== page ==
Once you have a list, prioritize. What absolutely has to be done now? By the end of the day? This week? This month? By graduation day? Peter Fiske suggests placing each task into a 2-by-2 matrix with "Important" and "Not Important" on one side and "Urgent" and "Not Urgent" on the other, an idea Stephen R. Covey discusses in his book The Seven Habits of Highly Successful People. Do the "Important-Urgent" stuff right away and save the "Important-Not Urgent" things for later. The tasks in the remaining two categories should be saved until after you have finished all the other stuff.

One common entry in the "Not Important-Urgent" category deserves special mention: e-mail. You can't, of course, cross e-mail completely off your list; it is the lifeblood of modern professional science communication. But we all know how the hours mysteriously slip away when we are responding to e-mail. To keep it under control, Fiske suggests limiting looks at your e-mail to once in the morning and once at night. I also discovered this method while writing my thesis, except I added another session after lunch and always completed some other productive work before checking my e-mail in the morning. It works.

Once you have your list, you need somewhere to write it all down. I use a classic black "Week-at-a-Glance" calendar and a pencil. Many people I know swear by the various electronic pocket organizers that are available ("RAM for your brain," one friend calls them); use whichever method works best for you. I write every daily task (even buying stamps!) in my calendar. Appointments are recorded on the appropriate day and time and highlighted with a box. Longer term things such as conferences are entered on the date they take place, but at the same time I pencil in reminders of other intermediate tasks that will have to be done earlier (buying plane tickets, for example). Then, as I complete each task, I cross it off the list. Don't neglect this step; it is a great morale builder. Even buying stamps feels like an accomplishment when I cross it off my list!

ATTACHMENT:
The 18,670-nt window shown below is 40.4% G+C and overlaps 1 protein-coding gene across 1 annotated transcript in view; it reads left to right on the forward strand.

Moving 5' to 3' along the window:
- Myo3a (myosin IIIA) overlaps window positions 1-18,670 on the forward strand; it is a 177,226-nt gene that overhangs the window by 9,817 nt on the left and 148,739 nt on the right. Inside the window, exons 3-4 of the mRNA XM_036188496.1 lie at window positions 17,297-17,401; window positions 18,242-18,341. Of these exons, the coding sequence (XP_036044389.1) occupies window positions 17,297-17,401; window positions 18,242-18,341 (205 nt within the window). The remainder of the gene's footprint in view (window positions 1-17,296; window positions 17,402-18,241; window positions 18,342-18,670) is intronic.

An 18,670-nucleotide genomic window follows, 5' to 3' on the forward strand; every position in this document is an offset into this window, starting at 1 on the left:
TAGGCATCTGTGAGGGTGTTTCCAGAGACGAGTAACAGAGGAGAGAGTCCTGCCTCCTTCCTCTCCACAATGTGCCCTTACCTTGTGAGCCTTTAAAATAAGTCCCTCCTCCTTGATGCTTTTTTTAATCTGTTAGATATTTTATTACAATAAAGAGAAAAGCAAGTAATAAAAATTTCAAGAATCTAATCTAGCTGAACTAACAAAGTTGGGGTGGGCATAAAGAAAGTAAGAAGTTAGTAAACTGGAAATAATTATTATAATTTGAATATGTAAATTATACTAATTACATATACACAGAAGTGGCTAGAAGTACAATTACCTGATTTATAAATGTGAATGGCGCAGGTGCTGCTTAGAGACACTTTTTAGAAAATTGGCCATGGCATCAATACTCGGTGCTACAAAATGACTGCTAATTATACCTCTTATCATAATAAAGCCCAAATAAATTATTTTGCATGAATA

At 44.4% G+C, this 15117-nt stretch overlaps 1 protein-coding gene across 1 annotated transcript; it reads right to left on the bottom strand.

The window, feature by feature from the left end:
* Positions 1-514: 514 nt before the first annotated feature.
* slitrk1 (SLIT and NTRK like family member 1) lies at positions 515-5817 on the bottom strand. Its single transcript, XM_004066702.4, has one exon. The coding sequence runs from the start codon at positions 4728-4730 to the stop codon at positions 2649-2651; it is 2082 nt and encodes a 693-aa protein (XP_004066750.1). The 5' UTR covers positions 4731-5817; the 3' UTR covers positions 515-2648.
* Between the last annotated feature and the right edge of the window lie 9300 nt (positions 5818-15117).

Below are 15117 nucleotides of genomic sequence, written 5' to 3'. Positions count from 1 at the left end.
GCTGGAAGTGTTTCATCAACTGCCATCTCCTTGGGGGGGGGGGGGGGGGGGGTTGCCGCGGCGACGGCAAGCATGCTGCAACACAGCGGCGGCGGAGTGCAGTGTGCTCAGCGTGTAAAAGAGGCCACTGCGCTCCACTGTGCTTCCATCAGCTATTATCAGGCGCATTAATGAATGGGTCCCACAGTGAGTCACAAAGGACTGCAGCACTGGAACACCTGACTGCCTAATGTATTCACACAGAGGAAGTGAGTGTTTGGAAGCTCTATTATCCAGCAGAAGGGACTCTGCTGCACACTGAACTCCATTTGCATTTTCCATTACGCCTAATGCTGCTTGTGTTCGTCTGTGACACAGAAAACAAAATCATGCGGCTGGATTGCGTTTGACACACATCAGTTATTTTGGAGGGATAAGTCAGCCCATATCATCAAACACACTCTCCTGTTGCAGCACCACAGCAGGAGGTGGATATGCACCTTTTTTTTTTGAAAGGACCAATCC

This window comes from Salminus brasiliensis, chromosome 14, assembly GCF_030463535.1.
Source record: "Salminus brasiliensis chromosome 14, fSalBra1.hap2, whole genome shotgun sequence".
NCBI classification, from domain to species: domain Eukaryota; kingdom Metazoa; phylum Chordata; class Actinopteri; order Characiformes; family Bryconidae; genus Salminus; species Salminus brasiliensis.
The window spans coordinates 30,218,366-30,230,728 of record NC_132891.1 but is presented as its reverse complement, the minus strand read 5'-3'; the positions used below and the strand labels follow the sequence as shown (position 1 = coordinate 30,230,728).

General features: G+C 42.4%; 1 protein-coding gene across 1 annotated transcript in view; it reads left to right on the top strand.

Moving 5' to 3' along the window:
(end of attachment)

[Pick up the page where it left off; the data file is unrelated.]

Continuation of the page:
Finally, I am a big fan of hobbies, and if you don't already have one I encourage you to take one up in graduate school. Although I agree that you have to be careful not to let your hobby take up too much time, I still believe that the benefits outweigh the drawbacks. For me, scheduling a regular time for some fun and exercise with a group of friends helped keep me fresh and sane throughout grad school. It also focused my work, because if a task wasn't done by playtime, I didn't go play. And just about anything will do. At first, I joined a group of grad students in an informal Ultimate Frisbee group that was more about chaotic running and intense midfield conversation than actually winning games. Ultimate segued into once-a-week classical guitar lessons, but the nightly practice proved too time-consuming and I switched to thrice-weekly karate lessons at a local club. What a wonderful outlet for pent-up frustrations that was!

With your time-management skills in place, you should have no trouble cruising through the first year or two of graduate school. But there is another hurdle looming in the distance. Next month we will take a look at qualifying exams.